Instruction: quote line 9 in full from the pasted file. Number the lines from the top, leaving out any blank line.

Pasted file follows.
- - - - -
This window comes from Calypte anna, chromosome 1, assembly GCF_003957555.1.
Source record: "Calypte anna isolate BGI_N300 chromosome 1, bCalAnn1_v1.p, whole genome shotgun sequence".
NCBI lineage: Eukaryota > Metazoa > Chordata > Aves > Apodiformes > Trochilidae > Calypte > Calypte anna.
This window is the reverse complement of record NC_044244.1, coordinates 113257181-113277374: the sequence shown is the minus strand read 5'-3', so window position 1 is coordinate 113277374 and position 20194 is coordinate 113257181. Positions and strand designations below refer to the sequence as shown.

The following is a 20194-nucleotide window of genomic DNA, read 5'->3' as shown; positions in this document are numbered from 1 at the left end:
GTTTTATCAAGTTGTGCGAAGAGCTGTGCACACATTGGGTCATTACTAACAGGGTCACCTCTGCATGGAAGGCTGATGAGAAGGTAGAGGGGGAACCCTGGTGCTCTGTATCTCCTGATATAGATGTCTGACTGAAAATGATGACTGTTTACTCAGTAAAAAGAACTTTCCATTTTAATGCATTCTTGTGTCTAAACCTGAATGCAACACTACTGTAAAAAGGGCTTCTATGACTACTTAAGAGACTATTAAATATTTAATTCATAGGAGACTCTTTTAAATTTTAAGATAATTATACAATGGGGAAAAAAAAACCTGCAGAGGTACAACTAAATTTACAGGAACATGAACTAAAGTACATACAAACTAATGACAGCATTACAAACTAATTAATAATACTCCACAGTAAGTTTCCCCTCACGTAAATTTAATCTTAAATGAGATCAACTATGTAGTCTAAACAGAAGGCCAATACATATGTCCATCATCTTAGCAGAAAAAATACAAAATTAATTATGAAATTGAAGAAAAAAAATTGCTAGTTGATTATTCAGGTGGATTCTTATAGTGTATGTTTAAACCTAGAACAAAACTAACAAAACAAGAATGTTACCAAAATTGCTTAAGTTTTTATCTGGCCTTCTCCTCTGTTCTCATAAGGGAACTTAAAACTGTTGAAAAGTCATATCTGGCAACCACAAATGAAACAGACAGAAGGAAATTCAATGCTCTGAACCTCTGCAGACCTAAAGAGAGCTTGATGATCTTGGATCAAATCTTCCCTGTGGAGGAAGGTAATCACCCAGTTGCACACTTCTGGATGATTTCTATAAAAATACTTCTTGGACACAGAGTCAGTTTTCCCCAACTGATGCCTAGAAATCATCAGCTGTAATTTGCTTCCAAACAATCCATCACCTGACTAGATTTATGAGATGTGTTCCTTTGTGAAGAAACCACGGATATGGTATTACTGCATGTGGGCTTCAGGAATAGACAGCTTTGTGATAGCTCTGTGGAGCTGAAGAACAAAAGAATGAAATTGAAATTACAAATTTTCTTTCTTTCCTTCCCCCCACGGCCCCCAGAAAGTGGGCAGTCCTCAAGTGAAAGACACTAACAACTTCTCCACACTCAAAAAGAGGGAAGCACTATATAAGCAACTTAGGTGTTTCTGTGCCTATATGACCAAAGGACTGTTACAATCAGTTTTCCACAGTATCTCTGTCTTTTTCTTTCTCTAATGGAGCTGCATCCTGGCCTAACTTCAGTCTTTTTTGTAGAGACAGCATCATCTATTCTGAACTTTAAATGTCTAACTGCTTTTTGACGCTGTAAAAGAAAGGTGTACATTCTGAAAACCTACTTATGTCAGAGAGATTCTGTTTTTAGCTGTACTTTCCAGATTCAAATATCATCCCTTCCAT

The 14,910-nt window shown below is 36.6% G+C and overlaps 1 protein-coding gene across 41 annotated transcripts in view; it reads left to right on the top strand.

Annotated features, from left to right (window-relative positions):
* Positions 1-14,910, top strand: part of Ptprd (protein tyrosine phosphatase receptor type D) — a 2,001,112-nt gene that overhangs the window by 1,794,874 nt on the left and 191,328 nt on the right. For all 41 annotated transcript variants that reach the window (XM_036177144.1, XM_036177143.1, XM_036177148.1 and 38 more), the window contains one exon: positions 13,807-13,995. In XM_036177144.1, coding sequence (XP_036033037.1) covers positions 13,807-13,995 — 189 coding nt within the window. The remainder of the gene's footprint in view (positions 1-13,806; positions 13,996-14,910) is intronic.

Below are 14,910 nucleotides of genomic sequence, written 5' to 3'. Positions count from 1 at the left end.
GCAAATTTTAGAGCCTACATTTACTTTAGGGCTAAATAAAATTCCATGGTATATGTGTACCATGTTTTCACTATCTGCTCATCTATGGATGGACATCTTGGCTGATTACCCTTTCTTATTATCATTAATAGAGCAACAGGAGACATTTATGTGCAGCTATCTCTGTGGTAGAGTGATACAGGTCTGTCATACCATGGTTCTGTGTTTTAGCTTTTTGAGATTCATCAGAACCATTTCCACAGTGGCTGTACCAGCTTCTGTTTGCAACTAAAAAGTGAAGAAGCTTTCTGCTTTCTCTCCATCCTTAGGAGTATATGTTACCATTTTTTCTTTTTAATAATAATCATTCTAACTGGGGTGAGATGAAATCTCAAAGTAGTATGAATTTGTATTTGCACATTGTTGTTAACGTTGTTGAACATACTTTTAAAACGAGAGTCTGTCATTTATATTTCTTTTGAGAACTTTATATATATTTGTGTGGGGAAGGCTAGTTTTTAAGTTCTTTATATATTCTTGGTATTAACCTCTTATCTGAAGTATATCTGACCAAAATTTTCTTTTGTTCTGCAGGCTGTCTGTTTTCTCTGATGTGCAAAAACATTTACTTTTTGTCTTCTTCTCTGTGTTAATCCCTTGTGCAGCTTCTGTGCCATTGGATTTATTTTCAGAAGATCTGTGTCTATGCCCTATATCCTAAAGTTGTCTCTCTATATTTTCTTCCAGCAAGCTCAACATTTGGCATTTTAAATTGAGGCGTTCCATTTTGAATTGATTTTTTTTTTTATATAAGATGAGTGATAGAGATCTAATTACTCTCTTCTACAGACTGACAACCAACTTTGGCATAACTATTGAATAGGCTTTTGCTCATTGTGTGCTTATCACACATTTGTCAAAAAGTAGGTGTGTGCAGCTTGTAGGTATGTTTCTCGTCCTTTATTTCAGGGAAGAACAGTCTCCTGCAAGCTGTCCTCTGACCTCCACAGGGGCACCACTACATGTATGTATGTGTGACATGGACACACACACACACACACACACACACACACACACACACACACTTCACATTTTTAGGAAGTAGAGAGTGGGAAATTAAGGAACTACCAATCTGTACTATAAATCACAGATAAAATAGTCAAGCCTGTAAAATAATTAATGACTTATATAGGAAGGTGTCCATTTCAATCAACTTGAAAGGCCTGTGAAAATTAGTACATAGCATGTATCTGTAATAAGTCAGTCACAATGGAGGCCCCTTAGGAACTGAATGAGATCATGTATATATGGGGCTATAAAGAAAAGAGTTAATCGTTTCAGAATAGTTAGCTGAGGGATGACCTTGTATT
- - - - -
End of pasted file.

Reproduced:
* Positions 1-14,910, top strand: part of Ptprd (protein tyrosine phosphatase receptor type D) — a 2,001,112-nt gene that overhangs the window by 1,794,874 nt on the left and 191,328 nt on the right. For all 41 annotated transcript variants that reach the window (XM_036177144.1, XM_036177143.1, XM_036177148.1 and 38 more), the window contains one exon: positions 13,807-13,995. In XM_036177144.1, coding sequence (XP_036033037.1) covers positions 13,807-13,995 — 189 coding nt within the window. The remainder of the gene's footprint in view (positions 1-13,806; positions 13,996-14,910) is intronic.